I know this is a fallow period for piping and pipe bands but I’d like to remind followers of Piping Press that there is plenty of enjoyable reading – not time sensitive – throughout our pages.
Yesterday, for example, we had hundreds of readers dipping into the Famous Pipers column about P/M Ian McLellan of Strathclyde Police (pictured above). This followed a mention of the article on Facebook.
So my advice is to start exploring. There are many informative pieces in the PP Academy that may help with your playing as well. Everything, as I am sure you know by now, is both subscription and spin free. All we ask is that you support our advertisers, the Piping Press Shop, or make a donation if you are so inclined.
Reader Drew Aitken writes from Denmark: ‘I have been asked to do an oral interview for a PhD student and cannot remember how many, and what length, the Medley Selections were in each grade when it first started and when the MSR finished, therefore I will appreciate any information you can give me.’
It was 1970 that the Grade 1 Medley was brought in Drew. It replaced the MSR (this was the Worlds at Aberdeen where the first winners were Shotts & Dykehead). I don’t know when the two-leg Worlds was introduced in that grade. The current requirement for medley duration is still, I think 5 -7 minutes for Grade 1. I am not sure of the other grades. Can anyone help Drew with the timings and/or requirements for Grades 4a/b, 3a/b and 2?
When looking on the RSPBA website for the information I came across this sound advice for all bands: ‘If the degree of difficulty in the tune, and drum-score, is set too high in respect of the band members experience and ability, the likely result may be ‘note’ and ‘timing’ errors by pipers and drummers, ‘cutting out’, uneven blowing, and difficulty in matching harmonic and drum accompaniment to the pieces being played. Through choosing, and practising, the most appropriate tunes, pipers and drummers should be able to focus on how the music is being performed, instead of thinking about how the technical elements are being handled. All of which has an impact on the ‘ensemble’ assessment, too. The old adage ‘A simple tune played well, is better than a difficult tune played not so well’, still has some relevance today.’
The Queensland Highland Pipers: We’re sad to report that Peter Burrows has passed away after a short illness. Peter was a great identity on the Queensland scene for decades as a solo piper of the top rank, bandsman, judge and teacher. Our sympathies go to Lorna and the whole family.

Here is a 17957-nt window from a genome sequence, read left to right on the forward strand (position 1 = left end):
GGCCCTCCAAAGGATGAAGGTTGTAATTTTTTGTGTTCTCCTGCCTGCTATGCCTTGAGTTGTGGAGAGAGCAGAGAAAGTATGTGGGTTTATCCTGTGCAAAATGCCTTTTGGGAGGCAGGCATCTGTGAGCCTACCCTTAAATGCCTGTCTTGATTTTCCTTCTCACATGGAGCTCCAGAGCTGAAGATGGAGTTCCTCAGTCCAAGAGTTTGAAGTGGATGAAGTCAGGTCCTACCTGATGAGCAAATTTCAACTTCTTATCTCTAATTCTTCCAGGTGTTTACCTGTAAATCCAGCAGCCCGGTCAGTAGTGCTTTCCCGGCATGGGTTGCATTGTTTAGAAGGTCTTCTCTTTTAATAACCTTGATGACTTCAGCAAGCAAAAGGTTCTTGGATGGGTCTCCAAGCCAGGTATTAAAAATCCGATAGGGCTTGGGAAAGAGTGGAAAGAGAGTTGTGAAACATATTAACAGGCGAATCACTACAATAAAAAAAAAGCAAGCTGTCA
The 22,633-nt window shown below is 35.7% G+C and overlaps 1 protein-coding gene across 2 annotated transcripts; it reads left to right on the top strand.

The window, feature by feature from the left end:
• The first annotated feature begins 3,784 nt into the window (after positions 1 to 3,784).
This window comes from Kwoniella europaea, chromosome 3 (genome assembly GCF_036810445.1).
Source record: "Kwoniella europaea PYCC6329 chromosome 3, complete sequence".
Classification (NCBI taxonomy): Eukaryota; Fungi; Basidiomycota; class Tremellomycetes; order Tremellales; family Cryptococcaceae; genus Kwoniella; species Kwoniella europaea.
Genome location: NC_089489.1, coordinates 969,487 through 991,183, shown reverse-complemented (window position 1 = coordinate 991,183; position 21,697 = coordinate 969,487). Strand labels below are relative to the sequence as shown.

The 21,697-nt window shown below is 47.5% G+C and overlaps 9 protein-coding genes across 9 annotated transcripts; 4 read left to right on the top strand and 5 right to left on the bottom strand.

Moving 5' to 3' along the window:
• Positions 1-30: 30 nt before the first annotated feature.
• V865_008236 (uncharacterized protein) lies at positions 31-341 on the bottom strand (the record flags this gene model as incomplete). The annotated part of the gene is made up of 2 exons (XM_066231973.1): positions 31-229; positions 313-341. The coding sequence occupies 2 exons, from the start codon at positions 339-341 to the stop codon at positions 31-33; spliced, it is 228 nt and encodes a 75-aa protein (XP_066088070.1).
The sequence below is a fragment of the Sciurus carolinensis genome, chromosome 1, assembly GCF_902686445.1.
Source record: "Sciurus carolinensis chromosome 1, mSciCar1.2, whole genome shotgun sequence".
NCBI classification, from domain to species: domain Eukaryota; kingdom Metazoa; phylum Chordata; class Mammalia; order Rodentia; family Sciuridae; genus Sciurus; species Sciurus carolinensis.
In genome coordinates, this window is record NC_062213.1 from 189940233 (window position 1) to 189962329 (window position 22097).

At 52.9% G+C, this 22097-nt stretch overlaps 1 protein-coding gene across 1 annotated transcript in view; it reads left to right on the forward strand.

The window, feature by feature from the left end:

Still with the QHPS, they report another successful Piobaireachd Recital Day with 16 tunes from 14 pipers and a band of listeners adding up to about 30 people in attendance. The report reads: ‘Ross Campbell welcomed everyone and relayed apologies from Tom McGirr, Ralph Nankervis and Robert Gibb.
‘He noted it was good to see young players participating from both Scots PGC Warwick and BBC. Vaughan Parker and Sandy Dalziel are piping instructors from BBC and Scots respectively and also contributed. The players and their tunes are listed below. With breaks for morning and afternoon tea and lunch animated by much conversation, the playing took us through from 10am to nearly 4pm. Ross gave some information about each of the tunes as we went along. The players and their tunes:
‘Christopher McCosker (Scots), Munro’s Salute (part only),
Fraser Collins (Scots) Struan Robertson’s Salute (part only), Fearghas Russell (BBC), The Company’s Lament, Abby Dalziel (Scots), Lament for Sir James MacDonald of the Isles, Bruce McLeod, Struan Robertson’s Salute, Ross Campbell, The Massacre of Glencoe, Jordan Simmers (Scots), The Glen is Mine, Liam O’Shea (BBC), The Company’s Lament, Sandy Dalziel, Weighing from Land, Ross Campbell, Tulloch Ard, Peter Hurwood, Lament for Donald of Laggan, Vaughan Parker, Kinlochmoidart No 1, Pete Murray, MacSwan of Roaig, David Marriner, Lord Lovat’s Lament, David Greenhalgh, The Desperate Battle of the Birds, Vaughan Parker, Salute to Donald.
‘At the end of the day, Ross thanked all the players and listeners for attending and Maurie DeHayr presented him with a card and a gift to thank him for his great efforts during the year. The first meeting of the group for 2018 is planned for Sunday 4 February.’
A new app has been developed by piper Magnus Orr’s company to help people who want to learn Gaelic. The blurb: ‘If you always wanted to learn Gaelic but were put off by the pronunciation, help may soon be at hand aims to use the latest automated speech recognition technology to provide feedback on your pronunciation – with the idea that you can practice and build-up your confidence speaking Gaelic on your phone. The app aims to help reduce many of the barriers and fears people have in learning a new language.’ More here.